Know the News Circle of Your Life
What I’m really grateful for is in these past few days, I’ve been receiving kind messages from people asking, “Is everything okay in Okinawa?”
One concern is the sudden increase in those infected by coronavirus. The other is the typhoon.
On August 8th, there were 5 seriously ill people. The maximum number of people in April was 13, and there was no medical breakdown. This is due to an increase in the number of inspections, which is the same as in Tokyo. The number of younger people is increasing, and there are no serious cases.
I try to be careful not to leave the cottage of Nanjo in the countryside.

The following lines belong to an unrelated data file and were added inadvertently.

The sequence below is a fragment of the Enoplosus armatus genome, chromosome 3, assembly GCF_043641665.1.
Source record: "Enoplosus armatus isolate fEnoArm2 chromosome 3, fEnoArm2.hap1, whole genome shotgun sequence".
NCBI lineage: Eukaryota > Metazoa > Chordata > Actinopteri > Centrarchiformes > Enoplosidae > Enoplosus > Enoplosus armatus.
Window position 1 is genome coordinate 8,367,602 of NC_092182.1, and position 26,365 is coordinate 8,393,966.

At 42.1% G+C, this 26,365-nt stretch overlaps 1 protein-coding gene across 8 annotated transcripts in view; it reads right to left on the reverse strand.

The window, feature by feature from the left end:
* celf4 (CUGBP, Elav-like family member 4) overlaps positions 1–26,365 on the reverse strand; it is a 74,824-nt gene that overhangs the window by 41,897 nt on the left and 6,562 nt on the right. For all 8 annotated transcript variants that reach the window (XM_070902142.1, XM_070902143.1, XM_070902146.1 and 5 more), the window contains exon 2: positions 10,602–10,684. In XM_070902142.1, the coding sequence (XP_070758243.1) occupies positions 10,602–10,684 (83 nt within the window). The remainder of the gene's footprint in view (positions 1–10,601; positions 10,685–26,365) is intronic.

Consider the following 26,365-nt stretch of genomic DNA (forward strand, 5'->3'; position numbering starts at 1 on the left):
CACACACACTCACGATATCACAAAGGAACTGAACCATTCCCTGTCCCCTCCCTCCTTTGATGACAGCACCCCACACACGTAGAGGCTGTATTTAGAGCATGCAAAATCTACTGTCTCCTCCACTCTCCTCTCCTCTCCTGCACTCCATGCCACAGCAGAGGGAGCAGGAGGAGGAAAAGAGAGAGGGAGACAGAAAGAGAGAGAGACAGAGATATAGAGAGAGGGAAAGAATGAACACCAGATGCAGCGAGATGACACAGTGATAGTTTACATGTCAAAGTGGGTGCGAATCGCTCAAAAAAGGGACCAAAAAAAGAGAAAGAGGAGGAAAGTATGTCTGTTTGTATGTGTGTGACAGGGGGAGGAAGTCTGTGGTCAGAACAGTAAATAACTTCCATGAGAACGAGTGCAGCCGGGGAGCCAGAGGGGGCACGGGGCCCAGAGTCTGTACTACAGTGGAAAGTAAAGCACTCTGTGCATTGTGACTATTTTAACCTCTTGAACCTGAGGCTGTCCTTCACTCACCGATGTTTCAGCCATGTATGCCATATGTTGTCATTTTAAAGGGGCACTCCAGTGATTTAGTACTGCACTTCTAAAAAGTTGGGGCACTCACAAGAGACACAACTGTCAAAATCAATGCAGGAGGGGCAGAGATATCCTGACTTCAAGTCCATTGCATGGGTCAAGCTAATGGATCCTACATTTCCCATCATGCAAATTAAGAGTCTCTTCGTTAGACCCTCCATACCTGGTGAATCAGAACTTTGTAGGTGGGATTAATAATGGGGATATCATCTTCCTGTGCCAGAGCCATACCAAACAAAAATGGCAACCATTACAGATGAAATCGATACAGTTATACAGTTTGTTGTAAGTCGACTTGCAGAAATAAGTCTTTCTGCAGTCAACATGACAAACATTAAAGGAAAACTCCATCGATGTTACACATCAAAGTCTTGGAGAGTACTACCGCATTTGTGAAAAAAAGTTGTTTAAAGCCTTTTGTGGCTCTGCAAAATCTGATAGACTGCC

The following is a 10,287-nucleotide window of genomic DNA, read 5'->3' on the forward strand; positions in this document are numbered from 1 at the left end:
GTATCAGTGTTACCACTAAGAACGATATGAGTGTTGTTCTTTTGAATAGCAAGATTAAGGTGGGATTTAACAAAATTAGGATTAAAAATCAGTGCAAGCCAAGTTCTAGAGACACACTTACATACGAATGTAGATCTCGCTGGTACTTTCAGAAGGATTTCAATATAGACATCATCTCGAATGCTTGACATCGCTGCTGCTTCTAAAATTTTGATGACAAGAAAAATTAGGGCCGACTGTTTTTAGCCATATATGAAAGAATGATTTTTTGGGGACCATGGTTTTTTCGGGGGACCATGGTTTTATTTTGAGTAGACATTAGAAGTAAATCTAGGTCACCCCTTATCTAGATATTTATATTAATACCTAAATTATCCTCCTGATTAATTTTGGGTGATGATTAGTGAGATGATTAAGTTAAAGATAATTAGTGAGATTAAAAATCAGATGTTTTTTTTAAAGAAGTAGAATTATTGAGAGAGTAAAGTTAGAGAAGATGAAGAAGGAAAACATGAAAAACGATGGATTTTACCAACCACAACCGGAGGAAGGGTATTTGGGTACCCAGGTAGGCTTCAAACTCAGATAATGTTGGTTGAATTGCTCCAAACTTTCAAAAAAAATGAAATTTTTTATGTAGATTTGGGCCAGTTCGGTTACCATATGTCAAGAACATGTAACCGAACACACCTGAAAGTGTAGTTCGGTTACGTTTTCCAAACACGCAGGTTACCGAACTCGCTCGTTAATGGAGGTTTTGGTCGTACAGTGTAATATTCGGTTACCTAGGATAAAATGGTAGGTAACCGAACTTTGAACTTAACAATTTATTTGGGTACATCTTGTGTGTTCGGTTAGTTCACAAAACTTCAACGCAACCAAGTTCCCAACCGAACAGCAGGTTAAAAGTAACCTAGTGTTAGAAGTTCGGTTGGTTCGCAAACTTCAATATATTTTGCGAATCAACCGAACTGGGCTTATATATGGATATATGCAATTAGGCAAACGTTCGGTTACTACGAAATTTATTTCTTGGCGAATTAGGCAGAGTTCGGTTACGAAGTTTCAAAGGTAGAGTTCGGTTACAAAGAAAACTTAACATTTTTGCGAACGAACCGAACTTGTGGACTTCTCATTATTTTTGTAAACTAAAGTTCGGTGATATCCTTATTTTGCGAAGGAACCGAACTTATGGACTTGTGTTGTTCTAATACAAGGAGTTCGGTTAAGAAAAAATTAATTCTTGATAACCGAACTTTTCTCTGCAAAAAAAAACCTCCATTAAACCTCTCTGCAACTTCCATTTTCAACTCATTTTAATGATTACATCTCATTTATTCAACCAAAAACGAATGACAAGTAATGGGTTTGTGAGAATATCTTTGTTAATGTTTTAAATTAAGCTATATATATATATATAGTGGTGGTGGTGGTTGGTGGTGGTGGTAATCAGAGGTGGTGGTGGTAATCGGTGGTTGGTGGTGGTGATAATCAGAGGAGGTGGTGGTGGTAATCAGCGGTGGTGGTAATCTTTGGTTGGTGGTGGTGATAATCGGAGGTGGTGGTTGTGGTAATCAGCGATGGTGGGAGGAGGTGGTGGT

Next is Typhoon No. 5. There have been a few in the past week. Typhoons occur in the waters between Ishigaki and the Philippines. Ishigaki and Okinawa main island are more than 400 km apart (about the distance between Tokyo and Osaka), so it usually weakens when coming to Okinawa’s main island. This time the winds are strong, but it’s fine at the moment.
If you think about it, people’s perceptions are often not factual (correctly looking at the world based on data).
Japan’s news reports things on a unit basis, so even in the event of a Hokkaido earthquake, it’s possible to get a flash report on a completely unrelated on Okinawan television.
Rather, I think it is more practical for people in Okinawa to share news and weather in the economic areas around Kyushu, the Okinawa Islands and Taiwan. Many everyday vegetables are sent from Kagoshima (Kyushu).
I wonder if this makes us think about Japan as a unit, or maybe it makes the Japanese feel Japanese.
Postscript: The photo was taken only in the moonlight. It’s breathtaking.